Poetry Friday: “Purgatory”

I have to thank David L. Harrison for this posting.  Last week in his blog, he posted a new poem (you can read it here) which reminded me of one I had written a few years ago about the same subject.  It got me thinking about how and why we view things the way we do…

A group of one hundred people could all witness the same thing simultaneously – a tree, a sunset, a rock, a catastrophe – and each one would see it, feel it, and remember it differently (I’ve written a number of poems about this concept, actually).  A perfect example of this is to take a classroom of children outside to view something mundane like the lawn or the sky – nothing too exciting or stimulating – then bring them inside and ask them to write down one word that describes what they saw.  You’ll get very different answers because each child views life through their own thoughts, interests, and personalities.  We all do.

That’s what’s so great about poetry!

One person can look at a leaf caught in a spiderweb and think stand-up comedy (like David did) while another can look at the same thing and think death (hence, the title of MY poem).

So here it is; it’s a bit more prosaic than most of my poetry, but I wanted to relate the experience as a story as much as a poem.  There’s a distinct narrative I wanted to get across, and even though I wrote it for adults, I wanted younger readers who may happen upon it to be able to understand the gist of what I was saying.

This was published last autumn in the Licking River Review, and now, a year later, with fall fast approaching, I suppose it’s the perfect time to ‘resurrect’ it.  Hope you like it!  And if you want to see more Poetry Friday posts, you can find the complete roundup at Random Noodling!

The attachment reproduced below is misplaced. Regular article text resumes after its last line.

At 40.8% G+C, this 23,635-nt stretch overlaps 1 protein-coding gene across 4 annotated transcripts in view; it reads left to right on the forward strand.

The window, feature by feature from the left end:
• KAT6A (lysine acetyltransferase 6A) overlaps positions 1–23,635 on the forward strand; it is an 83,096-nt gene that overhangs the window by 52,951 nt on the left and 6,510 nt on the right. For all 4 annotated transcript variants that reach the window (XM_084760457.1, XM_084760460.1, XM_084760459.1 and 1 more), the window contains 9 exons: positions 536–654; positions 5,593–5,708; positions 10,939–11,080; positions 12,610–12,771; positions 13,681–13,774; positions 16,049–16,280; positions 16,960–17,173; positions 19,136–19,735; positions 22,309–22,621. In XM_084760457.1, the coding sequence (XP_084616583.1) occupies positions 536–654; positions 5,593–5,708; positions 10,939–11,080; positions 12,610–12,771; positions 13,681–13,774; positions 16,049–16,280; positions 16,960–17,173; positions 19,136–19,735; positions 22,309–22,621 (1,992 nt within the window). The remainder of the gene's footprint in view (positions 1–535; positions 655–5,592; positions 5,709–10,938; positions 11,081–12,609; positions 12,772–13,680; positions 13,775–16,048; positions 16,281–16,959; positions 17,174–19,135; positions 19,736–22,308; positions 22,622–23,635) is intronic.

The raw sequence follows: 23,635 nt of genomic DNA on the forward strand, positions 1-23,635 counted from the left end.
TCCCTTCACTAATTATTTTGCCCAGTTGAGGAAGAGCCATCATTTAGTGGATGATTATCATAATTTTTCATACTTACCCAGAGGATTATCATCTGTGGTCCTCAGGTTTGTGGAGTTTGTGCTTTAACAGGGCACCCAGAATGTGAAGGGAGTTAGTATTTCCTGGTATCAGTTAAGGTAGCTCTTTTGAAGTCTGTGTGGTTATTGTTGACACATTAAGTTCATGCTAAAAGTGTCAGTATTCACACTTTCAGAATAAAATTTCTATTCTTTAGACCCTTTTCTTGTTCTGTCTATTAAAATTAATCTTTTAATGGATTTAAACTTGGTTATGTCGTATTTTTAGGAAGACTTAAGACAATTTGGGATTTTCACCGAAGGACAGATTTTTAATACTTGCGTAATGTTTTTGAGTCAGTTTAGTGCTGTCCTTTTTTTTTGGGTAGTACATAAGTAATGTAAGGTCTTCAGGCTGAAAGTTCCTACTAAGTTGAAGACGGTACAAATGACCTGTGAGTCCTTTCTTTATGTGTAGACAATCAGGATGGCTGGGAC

Purgatory

On its gentle descent to the grave,
a lone maple leaf
found itself
suddenly suspended,
ensnared
in a spiderweb.

Caught halfway
between life and death
it hung,
contemplating
a tenuous existence.

Not wanting to complete
the journey
downward,
the leaf was satisfied
to accept this fate.

Better,
it thought,
than the alternative –
dirt
and rain
and thick-treaded soles.

But as the days grew shorter
the weeks grew long;
and the leaf
dry and brittle with age
watched
longingly
as friends and family passed.

Unexpectedly
a burst of wind
loosed the grasp of the web;
the leaf
now free to fall,
eagerly
descended in anticipation
and finally
happily
found rest.

– Matt Forrest Esenwine

21 thoughts on “Poetry Friday: “Purgatory”

  1. That is so lovely, Matt! You captured beautifully both the sense of contentment at the leaf’s delayed fate and its longing to be with others who had passed. Such an evocative use of personification.

    I thought David’s stand-up comedy poem was veeeery imaginative and clever. What a delight to see a completely different take on the subject.

  2. Matt, I agree with your post. How boring it would be if we didn’t all have different perspectives! It was great to compare the point of view of both David’s and your poem. Might there be a bit of double meaning in “thick-treaded soles?”

    I also think of The Fall of Freddy the Leaf when I read your poem. Maybe the goal is to finally be ready when death does come. A very deep poem, indeed. Thanks for sharing!

  3. Interesting how that little detour changed the leaf’s feelings about his fate…time and perspective. I really enjoyed your poem, Matt. To me it has the feeling of a fable.

    1. Oh, I’m sorry to hear that, Mary Lee; even though it’s probably for the best given the circumstances, it’s still sad when it happens. Thanks for letting me know. I had never thought of that analogy, but I suppose it is apropos.

  4. Oh, I’m sorry to hear that, Mary Lee; even though it’s probably for the best given the circumstances, it’s still sad when it happens. Thanks for letting me know. I had never thought of that analogy, but I suppose it is apropos.

  5. davidlharrison

    Matt, I enjoyed your poem as well as the comments. It has been a good year for leaves so we’ll have enough material to last all winter!

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